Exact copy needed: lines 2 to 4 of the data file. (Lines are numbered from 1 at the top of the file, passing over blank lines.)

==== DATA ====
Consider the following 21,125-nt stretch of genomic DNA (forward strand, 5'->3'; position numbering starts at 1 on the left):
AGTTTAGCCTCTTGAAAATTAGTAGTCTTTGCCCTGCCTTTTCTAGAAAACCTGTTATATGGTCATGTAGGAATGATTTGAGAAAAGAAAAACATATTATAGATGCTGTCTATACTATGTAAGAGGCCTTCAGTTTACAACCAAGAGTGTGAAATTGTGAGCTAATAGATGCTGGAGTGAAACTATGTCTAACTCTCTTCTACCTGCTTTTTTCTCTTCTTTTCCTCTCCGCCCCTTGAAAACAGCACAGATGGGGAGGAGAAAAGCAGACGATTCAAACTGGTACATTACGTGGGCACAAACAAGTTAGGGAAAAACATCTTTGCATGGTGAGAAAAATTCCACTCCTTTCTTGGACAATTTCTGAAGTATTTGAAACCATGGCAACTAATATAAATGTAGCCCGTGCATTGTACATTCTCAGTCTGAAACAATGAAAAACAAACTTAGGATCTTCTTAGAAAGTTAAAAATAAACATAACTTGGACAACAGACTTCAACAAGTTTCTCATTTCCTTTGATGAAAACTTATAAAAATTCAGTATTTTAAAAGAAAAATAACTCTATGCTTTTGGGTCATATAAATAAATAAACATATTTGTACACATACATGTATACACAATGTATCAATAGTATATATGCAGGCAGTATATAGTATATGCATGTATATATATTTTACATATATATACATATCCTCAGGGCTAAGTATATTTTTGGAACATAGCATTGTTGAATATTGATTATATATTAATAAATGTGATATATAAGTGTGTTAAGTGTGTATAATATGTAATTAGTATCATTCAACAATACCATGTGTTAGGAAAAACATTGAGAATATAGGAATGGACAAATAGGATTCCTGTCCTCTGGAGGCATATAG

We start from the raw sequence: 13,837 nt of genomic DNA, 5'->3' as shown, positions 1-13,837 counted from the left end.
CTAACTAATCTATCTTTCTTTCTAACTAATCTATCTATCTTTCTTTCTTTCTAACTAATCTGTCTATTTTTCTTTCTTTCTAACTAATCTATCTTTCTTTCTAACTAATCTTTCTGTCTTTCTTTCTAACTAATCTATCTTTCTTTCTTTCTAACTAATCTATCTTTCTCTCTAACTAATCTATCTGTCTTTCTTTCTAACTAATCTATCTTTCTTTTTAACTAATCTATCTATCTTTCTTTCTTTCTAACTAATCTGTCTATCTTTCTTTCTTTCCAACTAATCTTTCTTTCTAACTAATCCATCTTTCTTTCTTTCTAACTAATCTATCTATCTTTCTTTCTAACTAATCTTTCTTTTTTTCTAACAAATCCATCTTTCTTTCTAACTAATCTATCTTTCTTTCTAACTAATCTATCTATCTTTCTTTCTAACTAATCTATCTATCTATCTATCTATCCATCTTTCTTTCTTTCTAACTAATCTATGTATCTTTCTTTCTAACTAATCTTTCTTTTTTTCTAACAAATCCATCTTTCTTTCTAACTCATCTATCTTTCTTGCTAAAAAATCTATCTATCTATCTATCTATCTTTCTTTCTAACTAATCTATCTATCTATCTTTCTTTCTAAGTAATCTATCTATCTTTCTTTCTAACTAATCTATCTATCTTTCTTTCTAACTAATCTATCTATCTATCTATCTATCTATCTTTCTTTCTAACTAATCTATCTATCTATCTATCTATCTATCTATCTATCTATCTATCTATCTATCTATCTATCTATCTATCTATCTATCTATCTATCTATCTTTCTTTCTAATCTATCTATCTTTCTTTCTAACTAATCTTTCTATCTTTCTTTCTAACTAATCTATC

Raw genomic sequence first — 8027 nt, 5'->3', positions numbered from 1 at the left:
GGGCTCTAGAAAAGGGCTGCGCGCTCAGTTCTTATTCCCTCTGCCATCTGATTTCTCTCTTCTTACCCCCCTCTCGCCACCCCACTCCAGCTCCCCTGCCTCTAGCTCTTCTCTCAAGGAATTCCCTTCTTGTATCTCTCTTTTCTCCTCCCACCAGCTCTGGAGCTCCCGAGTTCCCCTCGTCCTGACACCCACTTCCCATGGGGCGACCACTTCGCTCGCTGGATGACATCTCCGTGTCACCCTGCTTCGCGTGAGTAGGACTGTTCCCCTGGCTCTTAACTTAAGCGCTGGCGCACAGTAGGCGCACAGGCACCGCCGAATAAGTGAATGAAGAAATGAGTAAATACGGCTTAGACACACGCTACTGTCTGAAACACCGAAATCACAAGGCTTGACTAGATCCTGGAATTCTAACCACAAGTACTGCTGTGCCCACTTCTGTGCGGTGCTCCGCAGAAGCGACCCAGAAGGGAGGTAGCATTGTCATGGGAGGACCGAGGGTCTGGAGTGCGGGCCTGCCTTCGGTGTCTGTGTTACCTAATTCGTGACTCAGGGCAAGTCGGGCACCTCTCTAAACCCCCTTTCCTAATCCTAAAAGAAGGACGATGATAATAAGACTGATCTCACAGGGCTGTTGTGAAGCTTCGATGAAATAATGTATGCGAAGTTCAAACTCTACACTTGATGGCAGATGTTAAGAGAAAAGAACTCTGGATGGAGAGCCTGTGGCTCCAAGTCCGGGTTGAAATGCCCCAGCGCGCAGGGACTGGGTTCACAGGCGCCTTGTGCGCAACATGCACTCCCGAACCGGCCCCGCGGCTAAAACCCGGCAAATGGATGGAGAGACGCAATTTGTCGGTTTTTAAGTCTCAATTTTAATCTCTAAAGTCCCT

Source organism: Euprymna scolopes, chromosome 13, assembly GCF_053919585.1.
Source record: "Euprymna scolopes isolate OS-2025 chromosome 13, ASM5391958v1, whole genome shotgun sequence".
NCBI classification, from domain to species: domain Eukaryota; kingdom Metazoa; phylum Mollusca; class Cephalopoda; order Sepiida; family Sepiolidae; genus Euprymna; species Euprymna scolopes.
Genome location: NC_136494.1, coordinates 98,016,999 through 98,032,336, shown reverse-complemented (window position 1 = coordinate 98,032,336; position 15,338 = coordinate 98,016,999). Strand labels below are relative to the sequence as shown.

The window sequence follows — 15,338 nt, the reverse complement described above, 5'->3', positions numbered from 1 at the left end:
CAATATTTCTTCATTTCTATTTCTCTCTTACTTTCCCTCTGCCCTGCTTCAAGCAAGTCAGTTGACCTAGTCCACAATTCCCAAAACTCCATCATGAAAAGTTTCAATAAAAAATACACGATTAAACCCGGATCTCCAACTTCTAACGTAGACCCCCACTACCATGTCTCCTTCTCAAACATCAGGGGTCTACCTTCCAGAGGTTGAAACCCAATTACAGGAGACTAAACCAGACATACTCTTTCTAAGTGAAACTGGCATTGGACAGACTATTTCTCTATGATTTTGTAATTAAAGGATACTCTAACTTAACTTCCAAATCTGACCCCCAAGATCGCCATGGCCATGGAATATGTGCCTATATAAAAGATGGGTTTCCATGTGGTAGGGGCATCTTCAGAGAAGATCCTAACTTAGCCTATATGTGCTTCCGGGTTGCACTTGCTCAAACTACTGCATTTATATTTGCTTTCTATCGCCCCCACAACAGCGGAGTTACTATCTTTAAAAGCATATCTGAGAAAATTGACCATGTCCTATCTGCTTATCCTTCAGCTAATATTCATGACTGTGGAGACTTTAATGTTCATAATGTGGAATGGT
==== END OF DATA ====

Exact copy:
AGTTTAGCCTCTTGAAAATTAGTAGTCTTTGCCCTGCCTTTTCTAGAAAACCTGTTATATGGTCATGTAGGAATGATTTGAGAAAAGAAAAACATATTATAGATGCTGTCTATACTATGTAAGAGGCCTTCAGTTTACAACCAAGAGTGTGAAATTGTGAGCTAATAGATGCTGGAGTGAAACTATGTCTAACTCTCTTCTACCTGCTTTTTTCTCTTCTTTTCCTCTCCGCCCCTTGAAAACAGCACAGATGGGGAGGAGAAAAGCAGACGATTCAAACTGGTACATTACGTGGGCACAAACAAGTTAGGGAAAAACATCTTTGCATGGTGAGAAAAATTCCACTCCTTTCTTGGACAATTTCTGAAGTATTTGAAACCATGGCAACTAATATAAATGTAGCCCGTGCATTGTACATTCTCAGTCTGAAACAATGAAAAACAAACTTAGGATCTTCTTAGAAAGTTAAAAATAAACATAACTTGGACAACAGACTTCAACAAGTTTCTCATTTCCTTTGATGAAAACTTATAAAAATTCAGTATTTTAAAAGAAAAATAACTCTATGCTTTTGGGTCATATAAATAAATAAACATATTTGTACACATACATGTATACACAATGTATCAATAGTATATATGCAGGCAGTATATAGTATATGCATGTATATATATTTTACATATATATACATATCCTCAGGGCTAAGTATATTTTTGGAACATAGCATTGTTGAATATTGATTATATATTAATAAATGTGATATATAAGTGTGTTAAGTGTGTATAATATGTAATTAGTATCATTCAACAATACCATGTGTTAGGAAAAACATTGAGAATATAGGAATGGACAAATAGGATTCCTGTCCTCTGGAGGCATATAG

We start from the raw sequence: 13,837 nt of genomic DNA, 5'->3' as shown, positions 1-13,837 counted from the left end.
CTAACTAATCTATCTTTCTTTCTAACTAATCTATCTATCTTTCTTTCTTTCTAACTAATCTGTCTATTTTTCTTTCTTTCTAACTAATCTATCTTTCTTTCTAACTAATCTTTCTGTCTTTCTTTCTAACTAATCTATCTTTCTTTCTTTCTAACTAATCTATCTTTCTCTCTAACTAATCTATCTGTCTTTCTTTCTAACTAATCTATCTTTCTTTTTAACTAATCTATCTATCTTTCTTTCTTTCTAACTAATCTGTCTATCTTTCTTTCTTTCCAACTAATCTTTCTTTCTAACTAATCCATCTTTCTTTCTTTCTAACTAATCTATCTATCTTTCTTTCTAACTAATCTTTCTTTTTTTCTAACAAATCCATCTTTCTTTCTAACTAATCTATCTTTCTTTCTAACTAATCTATCTATCTTTCTTTCTAACTAATCTATCTATCTATCTATCTATCCATCTTTCTTTCTTTCTAACTAATCTATGTATCTTTCTTTCTAACTAATCTTTCTTTTTTTCTAACAAATCCATCTTTCTTTCTAACTCATCTATCTTTCTTGCTAAAAAATCTATCTATCTATCTATCTATCTTTCTTTCTAACTAATCTATCTATCTATCTTTCTTTCTAAGTAATCTATCTATCTTTCTTTCTAACTAATCTATCTATCTTTCTTTCTAACTAATCTATCTATCTATCTATCTATCTATCTTTCTTTCTAACTAATCTATCTATCTATCTATCTATCTATCTATCTATCTATCTATCTATCTATCTATCTATCTATCTATCTATCTATCTATCTATCTATCTTTCTTTCTAATCTATCTATCTTTCTTTCTAACTAATCTTTCTATCTTTCTTTCTAACTAATCTATC